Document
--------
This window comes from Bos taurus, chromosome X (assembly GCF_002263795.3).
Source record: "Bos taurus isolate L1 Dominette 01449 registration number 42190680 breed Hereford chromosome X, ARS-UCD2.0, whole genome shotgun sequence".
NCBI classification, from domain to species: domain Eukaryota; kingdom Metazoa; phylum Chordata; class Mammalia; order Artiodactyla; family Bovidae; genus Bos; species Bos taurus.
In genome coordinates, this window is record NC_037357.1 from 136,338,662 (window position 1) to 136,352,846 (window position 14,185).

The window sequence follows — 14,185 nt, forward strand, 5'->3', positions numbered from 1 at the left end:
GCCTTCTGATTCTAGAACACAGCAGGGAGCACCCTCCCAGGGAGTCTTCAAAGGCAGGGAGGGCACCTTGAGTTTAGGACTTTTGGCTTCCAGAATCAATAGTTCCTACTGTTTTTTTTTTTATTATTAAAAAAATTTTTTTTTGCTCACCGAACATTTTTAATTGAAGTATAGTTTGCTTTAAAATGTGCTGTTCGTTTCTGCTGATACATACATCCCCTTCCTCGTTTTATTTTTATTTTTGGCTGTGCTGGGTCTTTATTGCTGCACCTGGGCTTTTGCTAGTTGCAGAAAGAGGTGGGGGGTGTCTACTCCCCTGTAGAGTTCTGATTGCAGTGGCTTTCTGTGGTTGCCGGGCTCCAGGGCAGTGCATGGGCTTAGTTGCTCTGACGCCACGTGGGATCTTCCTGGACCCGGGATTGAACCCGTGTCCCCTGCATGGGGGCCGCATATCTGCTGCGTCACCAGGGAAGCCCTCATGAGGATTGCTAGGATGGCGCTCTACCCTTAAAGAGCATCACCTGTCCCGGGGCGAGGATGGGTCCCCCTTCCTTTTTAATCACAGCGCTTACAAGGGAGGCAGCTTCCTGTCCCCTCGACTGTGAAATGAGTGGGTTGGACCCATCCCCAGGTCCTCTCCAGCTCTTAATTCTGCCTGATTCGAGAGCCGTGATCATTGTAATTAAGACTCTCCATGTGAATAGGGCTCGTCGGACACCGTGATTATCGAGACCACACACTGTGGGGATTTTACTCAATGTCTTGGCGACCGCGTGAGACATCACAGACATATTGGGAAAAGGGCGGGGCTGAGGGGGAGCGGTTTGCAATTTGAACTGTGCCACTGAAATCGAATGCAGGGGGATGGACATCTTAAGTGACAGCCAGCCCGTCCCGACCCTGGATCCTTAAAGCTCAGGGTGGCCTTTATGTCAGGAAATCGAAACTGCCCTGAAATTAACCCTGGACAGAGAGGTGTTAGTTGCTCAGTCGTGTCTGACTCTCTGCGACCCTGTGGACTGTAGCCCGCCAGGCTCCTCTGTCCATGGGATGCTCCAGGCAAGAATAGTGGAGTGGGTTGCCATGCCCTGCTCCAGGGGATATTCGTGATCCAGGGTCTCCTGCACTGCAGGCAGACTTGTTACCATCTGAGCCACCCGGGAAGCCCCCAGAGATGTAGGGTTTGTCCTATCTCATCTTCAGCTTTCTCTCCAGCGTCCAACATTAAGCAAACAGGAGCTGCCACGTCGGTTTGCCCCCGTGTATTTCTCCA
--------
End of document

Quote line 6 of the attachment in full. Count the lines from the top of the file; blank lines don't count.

GCCTTCTGATTCTAGAACACAGCAGGGAGCACCCTCCCAGGGAGTCTTCAAAGGCAGGGAGGGCACCTTGAGTTTAGGACTTTTGGCTTCCAGAATCAATAGTTCCTACTGTTTTTTTTTTTATTATTAAAAAAATTTTTTTTTGCTCACCGAACATTTTTAATTGAAGTATAGTTTGCTTTAAAATGTGCTGTTCGTTTCTGCTGATACATACATCCCCTTCCTCGTTTTATTTTTATTTTTGGCTGTGCTGGGTCTTTATTGCTGCACCTGGGCTTTTGCTAGTTGCAGAAAGAGGTGGGGGGTGTCTACTCCCCTGTAGAGTTCTGATTGCAGTGGCTTTCTGTGGTTGCCGGGCTCCAGGGCAGTGCATGGGCTTAGTTGCTCTGACGCCACGTGGGATCTTCCTGGACCCGGGATTGAACCCGTGTCCCCTGCATGGGGGCCGCATATCTGCTGCGTCACCAGGGAAGCCCTCATGAGGATTGCTAGGATGGCGCTCTACCCTTAAAGAGCATCACCTGTCCCGGGGCGAGGATGGGTCCCCCTTCCTTTTTAATCACAGCGCTTACAAGGGAGGCAGCTTCCTGTCCCCTCGACTGTGAAATGAGTGGGTTGGACCCATCCCCAGGTCCTCTCCAGCTCTTAATTCTGCCTGATTCGAGAGCCGTGATCATTGTAATTAAGACTCTCCATGTGAATAGGGCTCGTCGGACACCGTGATTATCGAGACCACACACTGTGGGGATTTTACTCAATGTCTTGGCGACCGCGTGAGACATCACAGACATATTGGGAAAAGGGCGGGGCTGAGGGGGAGCGGTTTGCAATTTGAACTGTGCCACTGAAATCGAATGCAGGGGGATGGACATCTTAAGTGACAGCCAGCCCGTCCCGACCCTGGATCCTTAAAGCTCAGGGTGGCCTTTATGTCAGGAAATCGAAACTGCCCTGAAATTAACCCTGGACAGAGAGGTGTTAGTTGCTCAGTCGTGTCTGACTCTCTGCGACCCTGTGGACTGTAGCCCGCCAGGCTCCTCTGTCCATGGGATGCTCCAGGCAAGAATAGTGGAGTGGGTTGCCATGCCCTGCTCCAGGGGATATTCGTGATCCAGGGTCTCCTGCACTGCAGGCAGACTTGTTACCATCTGAGCCACCCGGGAAGCCCCCAGAGATGTAGGGTTTGTCCTATCTCATCTTCAGCTTTCTCTCCAGCGTCCAACATTAAGCAAACAGGAGCTGCCACGTCGGTTTGCCCCCGTGTATTTCTCCA